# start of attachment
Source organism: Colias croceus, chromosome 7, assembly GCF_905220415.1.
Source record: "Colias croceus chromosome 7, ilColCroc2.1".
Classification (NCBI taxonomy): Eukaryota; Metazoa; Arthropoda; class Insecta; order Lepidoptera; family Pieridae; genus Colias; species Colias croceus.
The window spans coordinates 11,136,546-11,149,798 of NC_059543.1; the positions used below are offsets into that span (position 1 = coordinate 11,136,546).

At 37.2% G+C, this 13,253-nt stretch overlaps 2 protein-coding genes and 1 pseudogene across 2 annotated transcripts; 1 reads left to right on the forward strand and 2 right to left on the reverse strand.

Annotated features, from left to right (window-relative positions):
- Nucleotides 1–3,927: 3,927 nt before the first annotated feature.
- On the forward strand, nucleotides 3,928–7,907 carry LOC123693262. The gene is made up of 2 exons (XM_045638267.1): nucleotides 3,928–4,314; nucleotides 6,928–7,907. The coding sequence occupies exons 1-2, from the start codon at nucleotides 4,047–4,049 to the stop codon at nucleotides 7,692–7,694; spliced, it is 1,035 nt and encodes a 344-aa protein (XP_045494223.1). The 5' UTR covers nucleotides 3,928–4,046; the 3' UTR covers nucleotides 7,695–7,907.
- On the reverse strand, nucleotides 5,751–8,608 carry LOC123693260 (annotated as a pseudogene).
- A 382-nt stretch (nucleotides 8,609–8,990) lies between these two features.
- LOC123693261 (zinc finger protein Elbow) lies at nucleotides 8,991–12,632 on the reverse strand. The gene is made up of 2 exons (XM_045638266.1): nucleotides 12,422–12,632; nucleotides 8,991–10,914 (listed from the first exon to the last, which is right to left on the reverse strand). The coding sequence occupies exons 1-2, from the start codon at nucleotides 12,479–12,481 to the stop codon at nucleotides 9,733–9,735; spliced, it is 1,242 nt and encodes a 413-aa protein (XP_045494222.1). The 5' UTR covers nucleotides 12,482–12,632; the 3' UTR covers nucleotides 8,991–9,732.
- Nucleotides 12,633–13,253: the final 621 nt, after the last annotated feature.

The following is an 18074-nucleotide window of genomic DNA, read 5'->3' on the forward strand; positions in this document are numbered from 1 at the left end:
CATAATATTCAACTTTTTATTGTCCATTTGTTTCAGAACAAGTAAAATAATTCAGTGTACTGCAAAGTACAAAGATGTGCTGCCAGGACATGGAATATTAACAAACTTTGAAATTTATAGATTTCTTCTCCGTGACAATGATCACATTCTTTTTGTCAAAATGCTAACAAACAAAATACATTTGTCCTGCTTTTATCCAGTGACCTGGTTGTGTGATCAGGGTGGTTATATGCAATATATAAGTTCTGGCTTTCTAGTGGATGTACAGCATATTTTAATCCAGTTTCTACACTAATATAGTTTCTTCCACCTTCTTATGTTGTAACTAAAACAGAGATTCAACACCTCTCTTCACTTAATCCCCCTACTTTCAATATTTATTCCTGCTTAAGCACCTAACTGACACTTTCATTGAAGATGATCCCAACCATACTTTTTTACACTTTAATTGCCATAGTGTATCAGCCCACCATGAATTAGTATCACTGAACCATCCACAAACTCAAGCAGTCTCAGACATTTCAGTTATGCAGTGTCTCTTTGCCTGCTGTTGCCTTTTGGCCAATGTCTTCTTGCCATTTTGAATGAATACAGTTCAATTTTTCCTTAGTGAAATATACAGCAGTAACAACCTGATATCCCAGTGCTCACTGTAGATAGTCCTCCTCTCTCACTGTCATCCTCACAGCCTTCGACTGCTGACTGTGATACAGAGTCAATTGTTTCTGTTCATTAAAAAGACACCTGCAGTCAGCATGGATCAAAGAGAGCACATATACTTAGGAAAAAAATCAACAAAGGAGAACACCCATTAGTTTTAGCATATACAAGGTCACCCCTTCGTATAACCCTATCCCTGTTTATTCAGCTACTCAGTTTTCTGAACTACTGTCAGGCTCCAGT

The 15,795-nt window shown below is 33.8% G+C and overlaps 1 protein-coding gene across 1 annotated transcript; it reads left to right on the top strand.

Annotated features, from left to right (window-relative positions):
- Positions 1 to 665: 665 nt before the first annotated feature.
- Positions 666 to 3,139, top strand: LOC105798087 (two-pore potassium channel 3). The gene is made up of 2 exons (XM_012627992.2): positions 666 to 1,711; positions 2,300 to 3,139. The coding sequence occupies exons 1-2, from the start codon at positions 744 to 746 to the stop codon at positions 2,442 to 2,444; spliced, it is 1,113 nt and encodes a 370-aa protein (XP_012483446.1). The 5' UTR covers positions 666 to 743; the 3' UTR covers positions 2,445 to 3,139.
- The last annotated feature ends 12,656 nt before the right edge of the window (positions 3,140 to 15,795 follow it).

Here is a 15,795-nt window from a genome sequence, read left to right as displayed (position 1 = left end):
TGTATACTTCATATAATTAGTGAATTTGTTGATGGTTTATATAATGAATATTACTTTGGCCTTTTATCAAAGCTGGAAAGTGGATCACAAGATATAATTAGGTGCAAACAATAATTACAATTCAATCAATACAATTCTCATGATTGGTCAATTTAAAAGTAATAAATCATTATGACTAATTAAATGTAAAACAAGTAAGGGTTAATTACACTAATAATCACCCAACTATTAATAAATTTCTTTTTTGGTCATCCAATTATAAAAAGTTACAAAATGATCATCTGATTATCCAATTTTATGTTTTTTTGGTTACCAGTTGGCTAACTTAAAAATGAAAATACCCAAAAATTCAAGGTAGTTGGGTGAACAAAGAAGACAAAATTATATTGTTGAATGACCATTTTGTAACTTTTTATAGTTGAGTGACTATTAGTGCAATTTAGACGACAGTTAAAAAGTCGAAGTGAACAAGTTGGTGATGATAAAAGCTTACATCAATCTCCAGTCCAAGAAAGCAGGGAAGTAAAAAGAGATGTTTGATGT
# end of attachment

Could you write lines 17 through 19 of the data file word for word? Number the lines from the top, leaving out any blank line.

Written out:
- Positions 1 to 665: 665 nt before the first annotated feature.
- Positions 666 to 3,139, top strand: LOC105798087 (two-pore potassium channel 3). The gene is made up of 2 exons (XM_012627992.2): positions 666 to 1,711; positions 2,300 to 3,139. The coding sequence occupies exons 1-2, from the start codon at positions 744 to 746 to the stop codon at positions 2,442 to 2,444; spliced, it is 1,113 nt and encodes a 370-aa protein (XP_012483446.1). The 5' UTR covers positions 666 to 743; the 3' UTR covers positions 2,445 to 3,139.
- The last annotated feature ends 12,656 nt before the right edge of the window (positions 3,140 to 15,795 follow it).